The latest post in this month’s Words Without Borders/Reading the World book club is now online.
This month Laila Lalami is directing a discussion of Camara Laye’s The Radiance of the King , which sounds interesting:
I want to start our discussion of The Radiance of the King by talking about the story itself. In the novel, Clarence, a white man of undefined origin and occupation, lands on the coast of Africa (which coast, you ask? We are not told) and in short order he loses all his money, in a gambling game, to a group of white men. He is evicted from his hotel, and the owner decides to keep Clarence’s trunk as collateral for the unpaid bill. Now Clarence is desperate; he wants to figure out a way to get his belongings, since his only possessions now are the clothes on his back, which are already showing signs of wear. He stumbles onto a street celebration for a local monarch, and immediately and rather arrogantly thinks that the king might hire him as an advisor, or at least vouch for him to the hotel owner, or, at any rate, know what to do to save Clarence from the misery in which he finds himself.
The publisher’s blurb for Oleg Pavlov’s The Matiushin Case promises the prospective reader “a Crime and Punishment for today,” the sort of comparison that is almost always guaranteed to do a disservice to both the legendary dead and the ambitious. . .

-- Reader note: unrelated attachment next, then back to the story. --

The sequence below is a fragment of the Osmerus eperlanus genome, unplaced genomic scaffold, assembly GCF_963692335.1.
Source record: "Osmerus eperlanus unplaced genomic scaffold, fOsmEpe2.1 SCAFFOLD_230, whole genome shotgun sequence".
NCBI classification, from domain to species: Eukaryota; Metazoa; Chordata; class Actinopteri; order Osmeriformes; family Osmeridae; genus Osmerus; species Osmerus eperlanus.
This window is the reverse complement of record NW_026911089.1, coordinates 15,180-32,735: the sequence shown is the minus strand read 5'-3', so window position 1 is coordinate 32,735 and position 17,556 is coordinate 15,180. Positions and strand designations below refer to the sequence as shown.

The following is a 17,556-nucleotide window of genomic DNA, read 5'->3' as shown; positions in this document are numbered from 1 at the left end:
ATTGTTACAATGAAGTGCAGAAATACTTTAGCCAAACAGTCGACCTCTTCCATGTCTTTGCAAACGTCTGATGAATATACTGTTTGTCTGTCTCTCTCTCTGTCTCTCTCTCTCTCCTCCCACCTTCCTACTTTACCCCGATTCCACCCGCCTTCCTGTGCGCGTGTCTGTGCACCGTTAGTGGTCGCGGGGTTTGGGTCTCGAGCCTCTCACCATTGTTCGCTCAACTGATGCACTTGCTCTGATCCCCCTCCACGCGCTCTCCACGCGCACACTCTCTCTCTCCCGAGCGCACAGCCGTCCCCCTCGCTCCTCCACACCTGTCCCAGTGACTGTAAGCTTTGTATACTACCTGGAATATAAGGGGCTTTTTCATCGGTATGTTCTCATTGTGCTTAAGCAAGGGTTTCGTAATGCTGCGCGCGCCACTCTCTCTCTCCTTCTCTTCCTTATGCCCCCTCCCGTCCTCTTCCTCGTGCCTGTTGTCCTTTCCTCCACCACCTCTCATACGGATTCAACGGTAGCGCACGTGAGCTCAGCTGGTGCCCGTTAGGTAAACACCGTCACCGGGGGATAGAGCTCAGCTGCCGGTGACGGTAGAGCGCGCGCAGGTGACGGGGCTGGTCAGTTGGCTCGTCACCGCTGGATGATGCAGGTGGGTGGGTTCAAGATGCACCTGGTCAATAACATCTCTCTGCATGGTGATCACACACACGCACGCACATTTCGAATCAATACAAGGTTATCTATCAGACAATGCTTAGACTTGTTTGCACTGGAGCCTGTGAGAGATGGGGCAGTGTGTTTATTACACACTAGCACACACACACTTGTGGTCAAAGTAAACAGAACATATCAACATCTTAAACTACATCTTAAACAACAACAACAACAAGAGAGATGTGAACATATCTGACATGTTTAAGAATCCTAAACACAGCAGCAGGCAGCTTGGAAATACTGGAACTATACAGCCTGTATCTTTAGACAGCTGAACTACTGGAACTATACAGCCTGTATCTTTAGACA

One hundred years have passed since the start of World War I and it is difficult to believe that there are still novels, considered classics in their own countries, that have never been published in English. Perhaps it was the. . .
In the London of Hédi Kaddour’s Little Grey Lies, translated by Teresa Lavender Fagan, peace has settled, but the tensions, fears, and anger of the Great War remain, even if tucked away behind stories and lies. Directly ahead, as those. . .
One of the greatest services—or disservices, depending on your viewpoint—Bertrand Russell ever performed for popular philosophy was humanizing its biggest thinkers in his History. No longer were they Platonic ideals, the clean-shaven exemplars of the kind of homely truisms that. . .
The best way to review Alejandra Pizarnik’s slim collection, A Musical Hell, published by New Directions as part of their Poetry Pamphlet series, is to begin by stating that it is poetry with a capital P: serious, dense, and, some. . .
Upon completing Albertine Sarrazin’s Astragal I was left to wonder why it ever fell from print. Aside from the location, Astragal could pass as the great American novel. Its edginess and rawness capture the angst and desires we all had. . .
When my eyes first crossed the back cover of Fabio Genovesi’s novel Live Bait, I was caught by a blurb nestled between accolades, a few words from a reviewer for La Repubblica stating that the novel was, however magically, “[b]eyond. . .
“I preferred the war to the plague,” writes Curzio Malaparte in his 1949 novel, The Skin. He speaks of World War II and the destruction it has wrought on Italy, the city of Naples in particular. But the plague he. . .
With the steady rise of feminist scholarship and criticism in recent decades, it is little wonder that the work of Louise Labé should be attracting, as Richard Sieburth tells us in the Afterword to his translation, a “wide and thriving”. . .
In Conversations, we find ourselves again in the protagonist’s conscious and subconscious, which is mostly likely that of Mr. César Aira and consistent with prototypical Aira style. This style never fails because each time Aira is able to develop a. . .